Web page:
Let the Swords Encircle Me
Monitor correspondent Scott Peterson offers readers a comprehensive understanding of Iran.
All foreign correspondents dream of writing the Important Nonfiction Book, the work that explains a critical region at a vital time, in the vein of David Remnick’s “Lenin’s Tomb” or Thomas Friedman’s “From Beirut to Jerusalem.” Scott Peterson, Istanbul, Turkey, bureau chief of The Christian Science Monitor, makes his attempt at greatness with Let the Swords Encircle Me, a mammoth book about contemporary Iran that is the product of more than 30 visits to the country over a 15-year span.Skip to next paragraph
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Previously the Monitor’s Middle East correspondent and its Moscow bureau chief, Peterson aims here to give readers a comprehensive understanding of Iran, mixing original reportage with history to attempt an overall understanding of the country’s complexities. The book has separate chapters recounting the history of US-Iranian relations, President Mohammad Khatami’s rise and fall, last year’s inspiring Green Movement for democracy, and the coalition of hard-liners that includes President Mahmoud Ahmadinejad. The most original chapters focus on the cult surrounding the 300,000 martyrs who died during the bloody Iran-Iraq War in the 1980s, providing the kind of insight into a part of Iran that rarely emerges in even the most detailed accounts.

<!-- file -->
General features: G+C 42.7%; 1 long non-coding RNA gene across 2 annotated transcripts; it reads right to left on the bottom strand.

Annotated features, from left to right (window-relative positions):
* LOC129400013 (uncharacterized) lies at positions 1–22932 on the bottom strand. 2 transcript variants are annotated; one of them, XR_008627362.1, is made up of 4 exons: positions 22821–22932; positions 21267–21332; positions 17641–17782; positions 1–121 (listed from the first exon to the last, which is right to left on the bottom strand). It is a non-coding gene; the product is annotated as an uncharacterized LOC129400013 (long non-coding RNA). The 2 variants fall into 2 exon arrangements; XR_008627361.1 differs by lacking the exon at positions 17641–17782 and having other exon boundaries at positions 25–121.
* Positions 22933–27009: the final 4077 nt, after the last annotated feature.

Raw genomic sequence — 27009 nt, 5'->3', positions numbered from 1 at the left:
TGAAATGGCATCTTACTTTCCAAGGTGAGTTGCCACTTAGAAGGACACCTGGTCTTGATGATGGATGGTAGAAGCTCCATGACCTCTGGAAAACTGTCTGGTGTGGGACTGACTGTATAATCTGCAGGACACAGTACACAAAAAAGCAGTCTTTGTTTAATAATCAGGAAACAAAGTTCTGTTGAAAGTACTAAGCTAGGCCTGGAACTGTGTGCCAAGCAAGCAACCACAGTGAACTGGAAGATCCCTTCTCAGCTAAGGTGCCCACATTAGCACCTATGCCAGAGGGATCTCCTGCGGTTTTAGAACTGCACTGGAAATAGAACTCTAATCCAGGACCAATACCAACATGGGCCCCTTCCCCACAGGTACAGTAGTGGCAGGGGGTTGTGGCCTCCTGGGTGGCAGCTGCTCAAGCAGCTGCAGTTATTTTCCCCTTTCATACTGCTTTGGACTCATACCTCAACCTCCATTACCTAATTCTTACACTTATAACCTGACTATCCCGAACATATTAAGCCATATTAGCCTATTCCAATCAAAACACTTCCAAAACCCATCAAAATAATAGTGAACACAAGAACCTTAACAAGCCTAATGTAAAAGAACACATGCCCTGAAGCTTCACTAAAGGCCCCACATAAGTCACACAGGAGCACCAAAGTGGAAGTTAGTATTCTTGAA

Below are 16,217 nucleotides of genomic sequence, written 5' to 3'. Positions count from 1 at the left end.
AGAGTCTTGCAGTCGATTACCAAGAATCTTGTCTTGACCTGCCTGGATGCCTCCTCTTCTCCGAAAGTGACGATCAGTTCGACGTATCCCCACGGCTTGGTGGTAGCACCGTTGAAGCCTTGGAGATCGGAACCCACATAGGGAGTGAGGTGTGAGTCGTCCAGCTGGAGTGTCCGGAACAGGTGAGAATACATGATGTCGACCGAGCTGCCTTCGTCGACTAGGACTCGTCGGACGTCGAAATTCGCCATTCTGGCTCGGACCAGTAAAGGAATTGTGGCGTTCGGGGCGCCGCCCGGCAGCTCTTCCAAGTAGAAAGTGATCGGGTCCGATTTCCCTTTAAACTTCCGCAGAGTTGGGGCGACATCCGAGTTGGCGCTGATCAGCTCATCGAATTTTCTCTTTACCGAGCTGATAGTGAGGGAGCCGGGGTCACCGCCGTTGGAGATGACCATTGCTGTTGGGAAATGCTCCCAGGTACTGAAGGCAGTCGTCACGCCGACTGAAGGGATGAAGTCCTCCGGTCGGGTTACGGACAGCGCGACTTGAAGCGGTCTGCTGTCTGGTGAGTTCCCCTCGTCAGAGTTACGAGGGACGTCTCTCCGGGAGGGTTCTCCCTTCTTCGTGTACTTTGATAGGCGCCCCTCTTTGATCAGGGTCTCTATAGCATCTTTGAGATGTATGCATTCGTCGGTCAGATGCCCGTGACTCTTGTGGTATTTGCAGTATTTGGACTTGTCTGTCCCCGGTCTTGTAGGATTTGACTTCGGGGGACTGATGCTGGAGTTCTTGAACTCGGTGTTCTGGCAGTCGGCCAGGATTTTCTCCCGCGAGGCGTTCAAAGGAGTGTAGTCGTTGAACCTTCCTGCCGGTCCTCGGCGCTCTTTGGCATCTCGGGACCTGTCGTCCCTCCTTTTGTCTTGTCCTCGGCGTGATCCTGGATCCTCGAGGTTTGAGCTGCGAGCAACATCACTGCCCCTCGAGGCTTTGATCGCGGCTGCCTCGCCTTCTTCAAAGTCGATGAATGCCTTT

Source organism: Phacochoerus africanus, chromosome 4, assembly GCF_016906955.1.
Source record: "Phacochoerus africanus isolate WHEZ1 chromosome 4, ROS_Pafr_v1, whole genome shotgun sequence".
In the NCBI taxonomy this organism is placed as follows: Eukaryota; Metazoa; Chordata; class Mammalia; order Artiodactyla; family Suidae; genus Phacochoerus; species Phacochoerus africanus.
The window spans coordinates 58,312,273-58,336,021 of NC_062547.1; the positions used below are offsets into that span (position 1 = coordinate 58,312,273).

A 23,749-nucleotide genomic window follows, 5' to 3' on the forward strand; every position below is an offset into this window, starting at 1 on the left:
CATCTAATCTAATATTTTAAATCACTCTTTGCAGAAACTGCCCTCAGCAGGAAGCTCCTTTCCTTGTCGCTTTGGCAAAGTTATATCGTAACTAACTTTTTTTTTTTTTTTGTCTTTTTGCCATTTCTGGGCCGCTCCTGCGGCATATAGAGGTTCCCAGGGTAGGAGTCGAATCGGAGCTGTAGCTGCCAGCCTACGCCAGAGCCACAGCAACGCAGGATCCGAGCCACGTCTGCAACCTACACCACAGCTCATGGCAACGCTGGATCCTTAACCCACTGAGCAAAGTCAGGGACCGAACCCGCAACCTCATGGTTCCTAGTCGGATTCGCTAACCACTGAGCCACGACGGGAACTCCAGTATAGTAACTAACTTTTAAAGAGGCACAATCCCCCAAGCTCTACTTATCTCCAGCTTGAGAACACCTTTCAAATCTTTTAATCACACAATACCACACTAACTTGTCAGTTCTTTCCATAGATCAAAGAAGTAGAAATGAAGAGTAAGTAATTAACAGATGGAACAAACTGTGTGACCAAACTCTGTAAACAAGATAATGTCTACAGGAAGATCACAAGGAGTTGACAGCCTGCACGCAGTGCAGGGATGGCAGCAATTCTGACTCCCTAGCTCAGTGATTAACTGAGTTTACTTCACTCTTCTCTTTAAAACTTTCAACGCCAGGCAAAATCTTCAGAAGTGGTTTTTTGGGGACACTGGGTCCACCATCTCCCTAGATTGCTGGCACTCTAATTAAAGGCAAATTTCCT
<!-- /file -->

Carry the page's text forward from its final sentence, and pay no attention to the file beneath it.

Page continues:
“Let the Swords Encircle Me” comes at a critical point, when the debate in the United States about bombing Iran is fueling up. The current issue of The Atlantic has a cover story saying that Israel is readying to bomb Iran, implicitly normalizing the idea of a strike on the 2,500-year-old Persian nation.
Knowing the stakes, Peterson takes his job as field guide seriously, and confronts the controversial question. “[W]hile many Iranians despise rule by men in turbans, I have learned that few would accept any outsiders toying with that rule on their behalf,” he writes. It’s a point that is made persuasively and repeatedly, and is explained thoroughly; Iranians have a long history of outsiders determining their fates, from the British Empire to the US supplying Iraq during the 1980s war. They would not respond to an attack kindly.